The Nigerian Petroleum Products Pricing Regulatory Agency (PPPRA) determines daily and monthly subsidy rates in the following manner: the subsidy is determined daily and monthly by PPPRA based on the difference between the expected price of imported fuel, including margins, and the pre-established, regulated domestic price.

Though the subsidy benefits the poor by keeping Nigerian prices lower than global prices, the primary beneficiaries have been importing companies and local wholesalers (The Economist, 2011),

who smuggle some of the subsidised fuel into neighbouring countries and sell it at higher prices (The Economist, 2012). Illegal commerce is poorly documented in official trade statistics, making it difficult to analyse.

According to the BBC (2012a, b), the Nigerian government paid the subsidy on 59 million litres of petrol per day in 2011, despite the fact that Nigeria’s domestic usage was around 35 million litres per day.

Thus, fuel importers were paid hundreds of millions of dollars for petroleum that was never delivered to Nigerians. For the past 30 years, governments have worked to eliminate gasoline subsidies due to their negative budgetary impact (Adenikinju, 2009).

From a political economy standpoint, subsidy elimination is challenging because it affects a wide range of Nigerian households. Despite the fact that the majority of subsidies go to wealthier households, lower and less variable fuel prices appeal to all demographics.

For these reasons, consumer opposition to subsidy removal has always been strong. Furthermore, there is the assumption that every price increase will exacerbate inflation and impair economic welfare (Adenikinju, 2009).

1.2 Statement of the Problem
When it comes to refined fuel subsidies, Nigeria is no exception. Other countries’ governments spend billions of dollars on subsidies for various sectors. However, fuel subsidies have been shown to disproportionately favour wealthier individuals, who use more fuel to power their cars and residences.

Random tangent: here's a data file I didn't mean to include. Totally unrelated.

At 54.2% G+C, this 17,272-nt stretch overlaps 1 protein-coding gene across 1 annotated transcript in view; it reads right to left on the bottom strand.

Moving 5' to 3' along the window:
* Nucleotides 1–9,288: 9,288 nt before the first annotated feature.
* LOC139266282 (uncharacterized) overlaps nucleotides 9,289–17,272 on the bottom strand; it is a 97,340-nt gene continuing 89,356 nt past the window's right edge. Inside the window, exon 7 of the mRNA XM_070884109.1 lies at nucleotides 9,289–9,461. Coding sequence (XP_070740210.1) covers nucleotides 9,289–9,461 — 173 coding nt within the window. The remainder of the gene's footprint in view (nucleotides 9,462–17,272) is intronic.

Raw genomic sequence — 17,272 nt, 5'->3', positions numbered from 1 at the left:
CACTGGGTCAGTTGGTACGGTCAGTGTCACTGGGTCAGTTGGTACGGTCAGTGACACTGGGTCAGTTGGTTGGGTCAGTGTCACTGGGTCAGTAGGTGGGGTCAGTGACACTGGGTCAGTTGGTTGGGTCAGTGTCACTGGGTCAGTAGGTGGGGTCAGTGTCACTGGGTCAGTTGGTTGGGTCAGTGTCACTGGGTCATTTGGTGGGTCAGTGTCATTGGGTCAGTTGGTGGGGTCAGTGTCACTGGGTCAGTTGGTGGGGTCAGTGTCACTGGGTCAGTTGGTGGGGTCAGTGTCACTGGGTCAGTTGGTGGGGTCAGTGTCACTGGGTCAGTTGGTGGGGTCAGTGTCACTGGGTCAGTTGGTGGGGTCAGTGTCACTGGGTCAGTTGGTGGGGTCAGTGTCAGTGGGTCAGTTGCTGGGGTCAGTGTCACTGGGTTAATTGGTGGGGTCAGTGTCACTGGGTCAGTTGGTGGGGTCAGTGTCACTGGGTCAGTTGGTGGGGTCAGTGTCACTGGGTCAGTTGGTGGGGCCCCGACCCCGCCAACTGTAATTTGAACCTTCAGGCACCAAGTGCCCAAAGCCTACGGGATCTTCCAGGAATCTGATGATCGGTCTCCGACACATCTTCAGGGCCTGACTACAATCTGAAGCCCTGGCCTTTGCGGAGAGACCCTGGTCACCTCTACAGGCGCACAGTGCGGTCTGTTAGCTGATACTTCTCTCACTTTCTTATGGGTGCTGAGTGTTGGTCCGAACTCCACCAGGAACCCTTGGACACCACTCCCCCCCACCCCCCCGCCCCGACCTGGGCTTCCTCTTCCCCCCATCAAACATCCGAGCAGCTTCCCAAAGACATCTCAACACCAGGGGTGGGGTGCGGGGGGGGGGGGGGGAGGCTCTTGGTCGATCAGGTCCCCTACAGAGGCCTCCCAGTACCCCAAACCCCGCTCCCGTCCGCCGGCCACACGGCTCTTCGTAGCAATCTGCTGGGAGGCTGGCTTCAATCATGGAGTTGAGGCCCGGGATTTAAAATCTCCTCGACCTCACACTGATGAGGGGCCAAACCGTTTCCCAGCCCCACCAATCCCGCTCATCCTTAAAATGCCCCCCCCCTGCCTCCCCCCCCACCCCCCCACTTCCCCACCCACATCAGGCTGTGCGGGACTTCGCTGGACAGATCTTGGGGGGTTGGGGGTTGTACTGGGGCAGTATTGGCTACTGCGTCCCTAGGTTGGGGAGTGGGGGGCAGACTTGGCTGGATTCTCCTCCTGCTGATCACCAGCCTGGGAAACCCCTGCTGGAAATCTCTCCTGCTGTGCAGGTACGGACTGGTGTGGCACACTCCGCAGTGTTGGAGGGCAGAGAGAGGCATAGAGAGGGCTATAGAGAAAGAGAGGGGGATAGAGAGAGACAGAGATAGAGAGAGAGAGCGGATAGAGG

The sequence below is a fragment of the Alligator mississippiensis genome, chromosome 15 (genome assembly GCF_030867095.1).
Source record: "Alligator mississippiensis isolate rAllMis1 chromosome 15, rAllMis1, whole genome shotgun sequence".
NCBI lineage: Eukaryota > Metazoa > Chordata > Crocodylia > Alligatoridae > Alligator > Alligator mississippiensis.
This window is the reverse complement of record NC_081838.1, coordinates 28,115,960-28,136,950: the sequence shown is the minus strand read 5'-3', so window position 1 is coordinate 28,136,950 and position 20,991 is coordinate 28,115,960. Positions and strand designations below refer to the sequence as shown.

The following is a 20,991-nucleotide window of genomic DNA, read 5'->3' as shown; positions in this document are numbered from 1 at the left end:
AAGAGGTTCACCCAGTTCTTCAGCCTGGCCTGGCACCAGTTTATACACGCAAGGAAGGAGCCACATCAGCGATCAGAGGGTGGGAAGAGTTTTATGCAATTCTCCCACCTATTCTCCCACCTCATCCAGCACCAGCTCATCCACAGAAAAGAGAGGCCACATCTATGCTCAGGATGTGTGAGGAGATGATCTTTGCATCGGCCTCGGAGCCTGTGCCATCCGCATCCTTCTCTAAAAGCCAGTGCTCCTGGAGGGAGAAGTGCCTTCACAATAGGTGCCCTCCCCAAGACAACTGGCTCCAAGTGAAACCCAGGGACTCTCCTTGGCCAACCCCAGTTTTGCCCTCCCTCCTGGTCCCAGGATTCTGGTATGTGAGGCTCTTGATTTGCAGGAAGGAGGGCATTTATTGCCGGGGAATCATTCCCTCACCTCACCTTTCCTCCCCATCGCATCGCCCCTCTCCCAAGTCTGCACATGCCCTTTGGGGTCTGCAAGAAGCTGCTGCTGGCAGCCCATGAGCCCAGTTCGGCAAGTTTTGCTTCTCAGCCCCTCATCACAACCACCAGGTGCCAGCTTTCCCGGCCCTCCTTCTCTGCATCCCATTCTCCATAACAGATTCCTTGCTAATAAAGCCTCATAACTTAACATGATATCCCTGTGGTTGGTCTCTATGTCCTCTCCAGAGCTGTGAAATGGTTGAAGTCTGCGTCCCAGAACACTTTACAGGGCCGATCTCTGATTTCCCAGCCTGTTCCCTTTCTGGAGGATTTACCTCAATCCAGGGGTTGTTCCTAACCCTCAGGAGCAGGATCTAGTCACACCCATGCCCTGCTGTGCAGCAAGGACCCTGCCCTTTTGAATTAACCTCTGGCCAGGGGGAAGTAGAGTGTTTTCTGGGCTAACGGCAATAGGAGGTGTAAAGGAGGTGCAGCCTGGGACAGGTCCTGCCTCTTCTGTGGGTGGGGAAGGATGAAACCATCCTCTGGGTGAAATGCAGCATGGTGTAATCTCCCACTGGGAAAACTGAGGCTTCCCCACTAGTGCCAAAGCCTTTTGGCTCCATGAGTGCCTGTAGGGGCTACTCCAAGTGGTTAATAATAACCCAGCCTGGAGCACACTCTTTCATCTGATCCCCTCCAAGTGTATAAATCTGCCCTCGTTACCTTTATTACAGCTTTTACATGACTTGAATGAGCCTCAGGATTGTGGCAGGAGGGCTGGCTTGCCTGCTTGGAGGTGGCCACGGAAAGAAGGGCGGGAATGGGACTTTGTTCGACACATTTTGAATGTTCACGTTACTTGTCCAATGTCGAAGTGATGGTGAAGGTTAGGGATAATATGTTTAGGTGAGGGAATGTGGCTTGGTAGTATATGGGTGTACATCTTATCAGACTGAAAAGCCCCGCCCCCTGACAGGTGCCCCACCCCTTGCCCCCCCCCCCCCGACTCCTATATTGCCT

For several years, gasoline subsidies have been demonstrated to fraudulently syphon billions of dollars from Nigeria’s treasury. As a result, the study looks at how fuel subsidies affect Nigeria’s economy.

According to the World Bank (2009), if gasoline were not subsidised, Nigeria’s government should encourage investors and businesses to invest in unproductive activities.

1.3 Objectives of the Study
The aims of this investigation are as follows:
1. To investigate the effect of gasoline subsidies on the Nigerian economy.
2. Identify the benefits of fuel subsidies to Nigerians.
3. Identify the downsides of fuel subsidies.

1. What effect do fuel subsidies have on Nigeria’s economy?
2. What are the advantages of fuel subsidies for Nigerians?
3. What are the downsides of fuel subsidies?

1.5 Hypothesis.
HO: Fuel subsidies do not stimulate the Nigerian economy.
HA: Fuel subsidies do benefit the Nigerian economy.

1.6 Significance of the Study
The following are the implications of this study:
1. The outcomes of this study will inform the Nigerian general public about the impact of gasoline subsidies on the Nigerian economy. It will also educate the public on the advantages and disadvantages of fuel subsidies.
2. This study will contribute to the body of literature on the effect of personality traits on student academic achievement, hence establishing the empirical literature for future research in the subject area.

1.7 Scope and limitations of the study
This study focuses on the economic repercussions of gasoline subsidy payments in Nigeria.

Limitations of the study
Financial constraints- Insufficient funds tend to restrict the researcher’s efficiency in accessing relevant resources, literature, or information, as well as in data collecting (internet, questionnaire, and interview).

Time constraints: The researcher will conduct this investigation while also working on other academic projects. This will reduce the amount of time spent on research.